Decolonising History Through Museum Practices

Since the 1990s, CAM has had a particular focus on decolonisation, initially the challenges in working with collections that had been established by colonial administrators, and over the years on Indigenous curatorship, cultural property law, and most recently human remains management and repatriation. The Group for Children in African Museums (GCAM) was a network of people interested in making museums ‘children-friendly’ that operated in Africa from 1997-2011. CAM encouraged museums to use their resources, their collections, exhibitions, programmes and expertise to support the Millennium Development Goals (MDGs), and now encourages museums to support the Sustainable Development Goals. For nearly 50 years, CAM has provided a forum in which museums can address the legacy of colonisation.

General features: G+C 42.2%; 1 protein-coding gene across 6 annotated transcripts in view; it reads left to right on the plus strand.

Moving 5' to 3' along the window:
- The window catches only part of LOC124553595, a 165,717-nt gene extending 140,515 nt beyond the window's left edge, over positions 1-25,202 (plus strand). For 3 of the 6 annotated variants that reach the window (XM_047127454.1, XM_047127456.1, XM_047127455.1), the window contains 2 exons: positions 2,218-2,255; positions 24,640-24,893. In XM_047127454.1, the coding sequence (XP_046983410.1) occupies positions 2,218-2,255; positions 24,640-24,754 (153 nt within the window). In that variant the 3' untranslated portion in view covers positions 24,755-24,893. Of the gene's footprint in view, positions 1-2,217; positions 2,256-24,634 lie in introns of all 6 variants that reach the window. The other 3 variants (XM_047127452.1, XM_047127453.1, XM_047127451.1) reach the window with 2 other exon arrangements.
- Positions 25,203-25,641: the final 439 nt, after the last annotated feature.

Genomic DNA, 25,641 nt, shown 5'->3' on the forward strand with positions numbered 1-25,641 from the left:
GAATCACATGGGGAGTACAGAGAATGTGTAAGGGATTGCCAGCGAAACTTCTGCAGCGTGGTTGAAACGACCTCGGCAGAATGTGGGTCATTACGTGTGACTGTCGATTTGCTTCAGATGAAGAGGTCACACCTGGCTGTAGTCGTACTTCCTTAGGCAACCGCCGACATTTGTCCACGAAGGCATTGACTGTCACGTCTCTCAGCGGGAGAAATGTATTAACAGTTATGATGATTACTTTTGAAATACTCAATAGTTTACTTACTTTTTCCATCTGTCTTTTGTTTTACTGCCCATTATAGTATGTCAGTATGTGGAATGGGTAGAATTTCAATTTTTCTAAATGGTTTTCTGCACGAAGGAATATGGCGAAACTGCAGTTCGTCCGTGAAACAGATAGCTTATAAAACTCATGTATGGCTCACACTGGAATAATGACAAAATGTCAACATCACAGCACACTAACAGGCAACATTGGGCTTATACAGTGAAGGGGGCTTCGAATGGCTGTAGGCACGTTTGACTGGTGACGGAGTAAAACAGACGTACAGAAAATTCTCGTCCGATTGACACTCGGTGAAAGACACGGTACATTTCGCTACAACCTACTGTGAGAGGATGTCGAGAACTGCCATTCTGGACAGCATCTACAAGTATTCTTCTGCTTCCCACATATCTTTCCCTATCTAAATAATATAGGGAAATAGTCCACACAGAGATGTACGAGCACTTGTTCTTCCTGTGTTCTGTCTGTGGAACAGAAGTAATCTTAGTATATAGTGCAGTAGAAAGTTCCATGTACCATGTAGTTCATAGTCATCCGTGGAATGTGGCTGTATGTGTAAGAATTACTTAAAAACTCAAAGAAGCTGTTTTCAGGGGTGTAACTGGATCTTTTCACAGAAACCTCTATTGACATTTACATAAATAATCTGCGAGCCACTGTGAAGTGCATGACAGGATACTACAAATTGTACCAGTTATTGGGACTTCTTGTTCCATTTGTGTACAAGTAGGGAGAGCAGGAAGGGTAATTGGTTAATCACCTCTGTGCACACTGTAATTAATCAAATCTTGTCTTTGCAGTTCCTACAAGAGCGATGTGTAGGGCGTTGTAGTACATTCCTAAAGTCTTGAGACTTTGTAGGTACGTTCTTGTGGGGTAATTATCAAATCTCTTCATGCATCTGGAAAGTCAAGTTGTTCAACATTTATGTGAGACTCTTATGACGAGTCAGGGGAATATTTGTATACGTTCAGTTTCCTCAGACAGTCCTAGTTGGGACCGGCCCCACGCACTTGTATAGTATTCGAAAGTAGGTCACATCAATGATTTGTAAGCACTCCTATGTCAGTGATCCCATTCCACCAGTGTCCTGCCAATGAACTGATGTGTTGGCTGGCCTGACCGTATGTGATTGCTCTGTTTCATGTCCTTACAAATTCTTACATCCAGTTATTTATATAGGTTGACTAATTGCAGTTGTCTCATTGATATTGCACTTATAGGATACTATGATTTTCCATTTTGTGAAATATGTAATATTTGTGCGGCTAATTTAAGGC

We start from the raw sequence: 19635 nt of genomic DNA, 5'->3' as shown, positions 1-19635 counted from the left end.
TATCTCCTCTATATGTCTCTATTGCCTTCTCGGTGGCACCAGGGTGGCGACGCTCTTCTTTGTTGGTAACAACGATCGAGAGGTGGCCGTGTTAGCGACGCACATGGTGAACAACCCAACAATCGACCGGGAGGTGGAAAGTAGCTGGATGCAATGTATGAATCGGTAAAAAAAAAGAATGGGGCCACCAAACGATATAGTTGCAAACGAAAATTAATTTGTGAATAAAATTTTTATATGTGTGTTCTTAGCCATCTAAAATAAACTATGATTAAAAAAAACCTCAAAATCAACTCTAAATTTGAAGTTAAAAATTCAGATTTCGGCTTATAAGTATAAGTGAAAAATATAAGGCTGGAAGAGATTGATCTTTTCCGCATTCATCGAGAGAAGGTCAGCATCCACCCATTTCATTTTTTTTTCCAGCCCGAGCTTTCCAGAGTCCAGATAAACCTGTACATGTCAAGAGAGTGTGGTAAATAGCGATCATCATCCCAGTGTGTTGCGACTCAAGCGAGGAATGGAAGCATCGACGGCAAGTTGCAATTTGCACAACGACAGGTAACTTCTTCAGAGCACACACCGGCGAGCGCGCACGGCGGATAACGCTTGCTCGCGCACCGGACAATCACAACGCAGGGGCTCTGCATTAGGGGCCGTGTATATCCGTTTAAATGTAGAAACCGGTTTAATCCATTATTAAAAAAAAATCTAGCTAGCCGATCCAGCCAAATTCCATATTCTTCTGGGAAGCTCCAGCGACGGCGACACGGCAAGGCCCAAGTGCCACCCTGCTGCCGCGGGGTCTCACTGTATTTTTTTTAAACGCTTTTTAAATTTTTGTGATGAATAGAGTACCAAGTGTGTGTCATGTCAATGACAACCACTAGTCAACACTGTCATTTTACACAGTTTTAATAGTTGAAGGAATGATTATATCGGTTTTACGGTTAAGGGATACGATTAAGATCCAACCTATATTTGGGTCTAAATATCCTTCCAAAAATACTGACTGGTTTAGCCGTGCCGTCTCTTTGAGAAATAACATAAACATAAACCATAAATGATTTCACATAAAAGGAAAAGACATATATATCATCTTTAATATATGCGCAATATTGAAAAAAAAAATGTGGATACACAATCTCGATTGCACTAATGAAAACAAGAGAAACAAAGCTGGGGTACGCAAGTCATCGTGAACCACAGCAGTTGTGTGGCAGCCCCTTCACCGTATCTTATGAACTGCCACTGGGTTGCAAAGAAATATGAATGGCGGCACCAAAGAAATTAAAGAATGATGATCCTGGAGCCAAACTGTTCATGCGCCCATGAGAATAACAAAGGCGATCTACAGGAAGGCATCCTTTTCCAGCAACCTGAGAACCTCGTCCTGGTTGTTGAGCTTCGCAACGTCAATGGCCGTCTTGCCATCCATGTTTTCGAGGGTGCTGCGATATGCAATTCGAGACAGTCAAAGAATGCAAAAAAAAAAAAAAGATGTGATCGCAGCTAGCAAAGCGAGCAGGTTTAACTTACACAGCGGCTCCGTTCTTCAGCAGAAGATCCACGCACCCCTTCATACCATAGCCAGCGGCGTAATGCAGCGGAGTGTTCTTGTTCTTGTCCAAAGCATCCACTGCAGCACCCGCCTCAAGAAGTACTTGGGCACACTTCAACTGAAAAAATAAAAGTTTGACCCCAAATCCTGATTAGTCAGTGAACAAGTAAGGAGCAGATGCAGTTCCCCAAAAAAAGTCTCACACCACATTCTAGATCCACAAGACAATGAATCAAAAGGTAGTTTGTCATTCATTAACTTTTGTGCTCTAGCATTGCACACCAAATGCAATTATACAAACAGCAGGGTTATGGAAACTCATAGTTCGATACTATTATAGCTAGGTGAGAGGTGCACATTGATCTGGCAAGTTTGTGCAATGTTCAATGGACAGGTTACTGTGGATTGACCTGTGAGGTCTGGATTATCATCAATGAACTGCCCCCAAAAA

For more information about our history

Vision, Mission, Mandate


CAM is a network of postcolonial museums that reflects on colonial legacies and develops new international relationships and working practices


CAM is an international NGO that empowers museums and museum professionals to use their resources – their collections, exhibitions, programmes, and expertise – to support the Sustainable Development Goals.


CAM administers a Distance Learning Programme; develops international internships and exchanges; organises international conferences and regional workshops; implements demonstration projects on shared issues (such as Indigenous rights, reconciliation, migration, climate change, and gender equality).